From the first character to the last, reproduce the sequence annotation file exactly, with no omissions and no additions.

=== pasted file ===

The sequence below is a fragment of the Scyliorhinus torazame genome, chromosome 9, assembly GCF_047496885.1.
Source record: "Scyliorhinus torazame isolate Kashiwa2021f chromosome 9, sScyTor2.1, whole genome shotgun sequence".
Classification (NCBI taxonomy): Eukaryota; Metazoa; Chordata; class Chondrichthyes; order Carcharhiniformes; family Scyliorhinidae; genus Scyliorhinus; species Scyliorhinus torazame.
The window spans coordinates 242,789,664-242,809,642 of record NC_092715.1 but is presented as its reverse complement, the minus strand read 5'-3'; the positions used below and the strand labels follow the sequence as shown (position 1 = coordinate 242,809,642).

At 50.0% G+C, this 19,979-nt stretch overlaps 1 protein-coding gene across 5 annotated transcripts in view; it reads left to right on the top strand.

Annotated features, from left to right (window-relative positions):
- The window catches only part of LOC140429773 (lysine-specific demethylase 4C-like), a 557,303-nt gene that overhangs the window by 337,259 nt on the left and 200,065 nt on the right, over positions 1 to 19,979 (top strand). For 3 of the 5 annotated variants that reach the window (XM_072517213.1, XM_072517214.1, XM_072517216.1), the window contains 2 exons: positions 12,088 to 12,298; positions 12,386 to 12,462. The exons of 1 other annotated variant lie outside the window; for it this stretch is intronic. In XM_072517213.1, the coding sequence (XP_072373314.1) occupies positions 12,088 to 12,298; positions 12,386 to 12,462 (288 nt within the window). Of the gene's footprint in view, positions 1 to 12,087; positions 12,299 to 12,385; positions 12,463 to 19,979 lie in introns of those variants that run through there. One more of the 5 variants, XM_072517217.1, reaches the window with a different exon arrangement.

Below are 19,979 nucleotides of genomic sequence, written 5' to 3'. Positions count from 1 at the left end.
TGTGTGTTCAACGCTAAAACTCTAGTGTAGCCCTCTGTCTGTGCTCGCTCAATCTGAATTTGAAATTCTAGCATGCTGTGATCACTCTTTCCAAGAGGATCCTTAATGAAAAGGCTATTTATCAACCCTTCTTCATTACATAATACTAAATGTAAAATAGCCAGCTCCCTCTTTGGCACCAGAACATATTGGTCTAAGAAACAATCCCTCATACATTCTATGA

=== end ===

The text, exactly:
The sequence below is a fragment of the Scyliorhinus torazame genome, chromosome 9, assembly GCF_047496885.1.
Source record: "Scyliorhinus torazame isolate Kashiwa2021f chromosome 9, sScyTor2.1, whole genome shotgun sequence".
Classification (NCBI taxonomy): Eukaryota; Metazoa; Chordata; class Chondrichthyes; order Carcharhiniformes; family Scyliorhinidae; genus Scyliorhinus; species Scyliorhinus torazame.
The window spans coordinates 242,789,664-242,809,642 of record NC_092715.1 but is presented as its reverse complement, the minus strand read 5'-3'; the positions used below and the strand labels follow the sequence as shown (position 1 = coordinate 242,809,642).

At 50.0% G+C, this 19,979-nt stretch overlaps 1 protein-coding gene across 5 annotated transcripts in view; it reads left to right on the top strand.

Annotated features, from left to right (window-relative positions):
- The window catches only part of LOC140429773 (lysine-specific demethylase 4C-like), a 557,303-nt gene that overhangs the window by 337,259 nt on the left and 200,065 nt on the right, over positions 1 to 19,979 (top strand). For 3 of the 5 annotated variants that reach the window (XM_072517213.1, XM_072517214.1, XM_072517216.1), the window contains 2 exons: positions 12,088 to 12,298; positions 12,386 to 12,462. The exons of 1 other annotated variant lie outside the window; for it this stretch is intronic. In XM_072517213.1, the coding sequence (XP_072373314.1) occupies positions 12,088 to 12,298; positions 12,386 to 12,462 (288 nt within the window). Of the gene's footprint in view, positions 1 to 12,087; positions 12,299 to 12,385; positions 12,463 to 19,979 lie in introns of those variants that run through there. One more of the 5 variants, XM_072517217.1, reaches the window with a different exon arrangement.

Below are 19,979 nucleotides of genomic sequence, written 5' to 3'. Positions count from 1 at the left end.
TGTGTGTTCAACGCTAAAACTCTAGTGTAGCCCTCTGTCTGTGCTCGCTCAATCTGAATTTGAAATTCTAGCATGCTGTGATCACTCTTTCCAAGAGGATCCTTAATGAAAAGGCTATTTATCAACCCTTCTTCATTACATAATACTAAATGTAAAATAGCCAGCTCCCTCTTTGGCACCAGAACATATTGGTCTAAGAAACAATCCCTCATACATTCTATGA